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Ben Hamer opens up about his Leicester Career


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Huddersfield goalkeeper endured unhappy reunion with former team-mates on Saturday

ByJordan Blackwell
19:00, 8 APR 2019

Former Leicester City goalkeeper Ben Hamer has admitted to “childish” behaviour during his first season at the club, in which he thought he was “untouchable”.
Hamer spent four years at the King Power before moving to Huddersfield last summer, the 31-year-old enduring an unhappy reunion with his former team-mates on Saturday as City hit four at the John Smith’s Stadium.
In the programme for the match, Hamer reflected on his time at City, recalling a difficult period in his debut campaign.
After City were promoted to the Premier League in 2014, Hamer was signed by Nigel Pearson on a free transfer from Charlton, coming in as back-up to Kasper Schmeichel.
But it was Hamer that was between the sticks for City’s first win back in the top flight, a 1-0 success at Stoke.

After Schmeichel got injured around Christmas, Hamer enjoyed a run of seven games, but found himself out of the squad completely shortly after as Pearson brought in his old Middlesbrough team-mate Mark Schwarzer.
“My dream was to play in the Premier League and once Leicester called and showed their interest in me, I was absolutely buzzing," Hamer said. "I thought it was a chance to play in the top flight, so I took it with both hands.
“I went there with a bundle of confidence and got my chance early, did alright, a 1-0 win away to Stoke. I thought I’d have a sniff for the next game, but Kasper was back fit again.
“Around Christmas time, Kasper was injured again, I came in and did ok, but then the manager brought in Schwarzer.
“We got beat by Stoke and then I was back out of the team, so it was a bit of a difficult first season to be honest, but there were some highs.

“When I got pulled out, at the time I didn’t really understand why.
“If I’m honest, I was probably a bit naive and reacted a little bit childishly because I didn’t really know my role, obviously Kasper had been there for years and is still doing incredibly well now.
“As time went on I had conversations and I began to understand my role, even though it wasn’t ideal, because everyone wants to play.
“I took it on board into my second year and began to understand it all and enjoy my time there, but when you’re focused on achieving your goal, you don’t really listen to what anyone else says.
“I was the number one at Charlton and had this mentality of playing every week. I trained all week to play on the Saturday. So that hurt me quite a bit and knocked my confidence.

“I thought I was untouchable, but I wasn’t. So it was a big learning curve, but once I understood all of this, I got along with it.”
Hamer played 10 games in all competitions during his first City season, the same as in the following three seasons combined.
Still third choice behind Schmeichel and Schwarzer, Hamer played no part in the title-winning campaign, and then made just one outing in 2016-17, the 5-0 Champions League defeat at Porto, with Ron-Robert Zieler backing up Schmeichel for most of the season.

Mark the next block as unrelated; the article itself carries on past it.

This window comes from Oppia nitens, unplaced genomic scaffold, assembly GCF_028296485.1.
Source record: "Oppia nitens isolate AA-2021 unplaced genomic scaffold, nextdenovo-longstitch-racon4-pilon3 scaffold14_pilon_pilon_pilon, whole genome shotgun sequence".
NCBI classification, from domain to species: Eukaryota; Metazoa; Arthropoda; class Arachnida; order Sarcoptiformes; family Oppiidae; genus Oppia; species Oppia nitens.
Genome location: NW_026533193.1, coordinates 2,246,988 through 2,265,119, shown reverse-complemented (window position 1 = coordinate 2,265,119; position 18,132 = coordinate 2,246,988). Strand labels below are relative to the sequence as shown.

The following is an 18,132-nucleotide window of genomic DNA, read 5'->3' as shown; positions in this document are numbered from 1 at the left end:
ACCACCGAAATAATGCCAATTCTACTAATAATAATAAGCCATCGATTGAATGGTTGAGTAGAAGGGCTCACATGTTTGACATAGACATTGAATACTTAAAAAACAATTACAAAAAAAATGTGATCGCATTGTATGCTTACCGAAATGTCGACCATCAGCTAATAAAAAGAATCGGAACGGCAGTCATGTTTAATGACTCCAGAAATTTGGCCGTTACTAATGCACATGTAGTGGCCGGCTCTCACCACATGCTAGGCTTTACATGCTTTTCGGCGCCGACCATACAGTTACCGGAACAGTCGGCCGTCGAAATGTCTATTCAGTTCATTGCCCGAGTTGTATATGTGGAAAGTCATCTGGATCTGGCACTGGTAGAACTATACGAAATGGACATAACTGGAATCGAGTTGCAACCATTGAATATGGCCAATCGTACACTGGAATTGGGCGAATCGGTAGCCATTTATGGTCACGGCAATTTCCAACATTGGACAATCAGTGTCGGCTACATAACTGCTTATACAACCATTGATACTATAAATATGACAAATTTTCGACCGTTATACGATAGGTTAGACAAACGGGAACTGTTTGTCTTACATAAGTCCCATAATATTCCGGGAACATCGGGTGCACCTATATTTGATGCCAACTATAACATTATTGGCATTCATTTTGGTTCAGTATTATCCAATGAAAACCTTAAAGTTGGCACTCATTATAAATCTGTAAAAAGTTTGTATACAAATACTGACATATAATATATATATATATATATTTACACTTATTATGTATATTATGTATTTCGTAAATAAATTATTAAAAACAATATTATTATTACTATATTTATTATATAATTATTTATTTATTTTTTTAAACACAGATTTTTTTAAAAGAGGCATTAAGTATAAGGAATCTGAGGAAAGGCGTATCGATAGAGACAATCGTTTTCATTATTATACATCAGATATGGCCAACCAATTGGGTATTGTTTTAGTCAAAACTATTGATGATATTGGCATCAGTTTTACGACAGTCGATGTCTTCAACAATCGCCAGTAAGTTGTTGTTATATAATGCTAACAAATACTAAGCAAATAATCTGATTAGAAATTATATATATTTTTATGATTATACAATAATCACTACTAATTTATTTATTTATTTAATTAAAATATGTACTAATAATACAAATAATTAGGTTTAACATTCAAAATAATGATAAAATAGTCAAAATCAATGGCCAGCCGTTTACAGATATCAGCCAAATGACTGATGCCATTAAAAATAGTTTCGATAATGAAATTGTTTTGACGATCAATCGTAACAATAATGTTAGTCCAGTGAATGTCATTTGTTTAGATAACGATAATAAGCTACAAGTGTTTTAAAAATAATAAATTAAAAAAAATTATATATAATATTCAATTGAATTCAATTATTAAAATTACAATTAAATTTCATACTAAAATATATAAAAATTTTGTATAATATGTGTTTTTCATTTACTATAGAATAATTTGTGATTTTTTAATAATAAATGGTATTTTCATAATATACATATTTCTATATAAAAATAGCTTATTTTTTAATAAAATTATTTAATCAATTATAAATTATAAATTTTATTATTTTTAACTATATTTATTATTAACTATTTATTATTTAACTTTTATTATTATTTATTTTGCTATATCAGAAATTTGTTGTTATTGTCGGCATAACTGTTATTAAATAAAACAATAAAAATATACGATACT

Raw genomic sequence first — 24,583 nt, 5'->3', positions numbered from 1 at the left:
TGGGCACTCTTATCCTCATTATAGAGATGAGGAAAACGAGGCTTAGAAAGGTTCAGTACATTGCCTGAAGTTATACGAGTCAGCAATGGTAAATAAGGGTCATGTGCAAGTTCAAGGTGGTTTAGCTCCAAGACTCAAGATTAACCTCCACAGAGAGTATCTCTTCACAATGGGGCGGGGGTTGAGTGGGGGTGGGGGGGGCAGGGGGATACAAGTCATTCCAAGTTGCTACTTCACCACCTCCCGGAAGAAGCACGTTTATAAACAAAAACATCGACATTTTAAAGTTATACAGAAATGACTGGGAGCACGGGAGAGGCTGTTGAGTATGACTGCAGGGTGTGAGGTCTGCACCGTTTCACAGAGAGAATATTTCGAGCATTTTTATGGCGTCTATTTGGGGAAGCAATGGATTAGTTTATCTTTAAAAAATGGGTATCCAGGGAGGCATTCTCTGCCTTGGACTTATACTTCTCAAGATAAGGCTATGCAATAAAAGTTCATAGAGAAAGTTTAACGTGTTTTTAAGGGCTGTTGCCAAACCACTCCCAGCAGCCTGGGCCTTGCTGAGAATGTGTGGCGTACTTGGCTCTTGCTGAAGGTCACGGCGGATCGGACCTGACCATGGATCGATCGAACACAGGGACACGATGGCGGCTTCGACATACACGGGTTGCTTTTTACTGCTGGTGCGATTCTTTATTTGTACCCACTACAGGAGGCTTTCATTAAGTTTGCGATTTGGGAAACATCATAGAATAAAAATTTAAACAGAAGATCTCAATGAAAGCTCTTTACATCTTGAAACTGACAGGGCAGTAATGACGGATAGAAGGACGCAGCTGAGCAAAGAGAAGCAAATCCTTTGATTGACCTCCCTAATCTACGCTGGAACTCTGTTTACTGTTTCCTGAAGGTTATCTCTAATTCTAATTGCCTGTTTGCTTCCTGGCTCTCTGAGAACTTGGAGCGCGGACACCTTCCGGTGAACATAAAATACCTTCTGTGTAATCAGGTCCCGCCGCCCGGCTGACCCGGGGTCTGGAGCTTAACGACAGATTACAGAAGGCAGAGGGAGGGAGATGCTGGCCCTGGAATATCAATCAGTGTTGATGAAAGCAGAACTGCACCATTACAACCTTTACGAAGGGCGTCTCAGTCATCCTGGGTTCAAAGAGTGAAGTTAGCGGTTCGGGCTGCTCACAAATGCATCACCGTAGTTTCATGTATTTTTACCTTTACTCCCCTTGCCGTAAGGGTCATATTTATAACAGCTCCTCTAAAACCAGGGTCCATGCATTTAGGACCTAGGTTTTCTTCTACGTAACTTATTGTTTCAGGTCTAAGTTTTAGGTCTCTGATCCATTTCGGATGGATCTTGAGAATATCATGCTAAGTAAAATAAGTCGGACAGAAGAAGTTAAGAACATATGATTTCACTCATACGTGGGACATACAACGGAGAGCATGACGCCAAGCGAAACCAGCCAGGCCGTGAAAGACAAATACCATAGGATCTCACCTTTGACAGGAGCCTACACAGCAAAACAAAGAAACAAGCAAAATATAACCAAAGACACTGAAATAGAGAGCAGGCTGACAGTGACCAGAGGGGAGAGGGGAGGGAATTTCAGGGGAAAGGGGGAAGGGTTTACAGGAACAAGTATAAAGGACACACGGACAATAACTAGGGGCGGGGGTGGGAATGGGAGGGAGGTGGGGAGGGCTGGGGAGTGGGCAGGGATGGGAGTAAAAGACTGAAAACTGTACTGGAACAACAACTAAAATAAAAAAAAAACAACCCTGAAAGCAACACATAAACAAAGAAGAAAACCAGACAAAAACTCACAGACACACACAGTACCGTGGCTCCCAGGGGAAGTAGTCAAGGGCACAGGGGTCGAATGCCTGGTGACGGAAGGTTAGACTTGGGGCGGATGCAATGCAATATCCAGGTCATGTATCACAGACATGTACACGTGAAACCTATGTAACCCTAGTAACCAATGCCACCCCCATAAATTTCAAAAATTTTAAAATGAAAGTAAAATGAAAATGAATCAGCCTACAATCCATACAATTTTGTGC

In his final year at the club, Hamer found favour under Craig Shakespeare and Claude Puel, and won the battle with Eldin Jakupovic to be Schmeichel’s number two.
“I was in a couple of Champions League squads, but I didn’t play much that season (16-17),” he said.
“I always did what was asked of me and then the year after Craig Shakespeare came to the helm and said he wanted me back in the team because he liked me around the place.

Kasper Schmeichel catches up with Ben Hamer after Leicester City's 4-1 win over Huddersfield (Image: Plumb Images/Leicester City via Getty Images)
“He said, ‘I’ll give you game time in the cup games.' So I played in the Carabao Cup run, where we got knocked out on penalties to Man City, but I was pretty much in the squad for the whole season.”
Hamer was a well-liked figure at the club and maintains friendships with several City players.
“I made some really good friends there,” he said. “When you spend four years there you spend every day with them and I’m still in contact with the likes of Ben Chilwell, Marc Albrighton, Andy King and Matty James.
“It was a really good group; I’m still in contract with big Harry Maguire too. Sometimes in football you don’t come across people you stay in touch with, but I can count on both hands how many people I stay in contact with at Leicester.
“It was a really good group, family-like, it was really tight-knitted.”

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Manchester City 33  83
Tottenham  33  67
Arsenal 33  66
Chelsea 34  66
Manchester Utd 33  64
Leicester 34  47
Wolves 33  47
Everton 34  46
10 Watford 33  46
11 West Ham Utd 34  42
12 Bournemouth 34  41
13 Palace 34  39
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15 Newcastle Utd 34  38
16 Southampton 33  36
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18 Cardiff City 34  31
19 Fulham 34  20
20 Huddersfield 34  14

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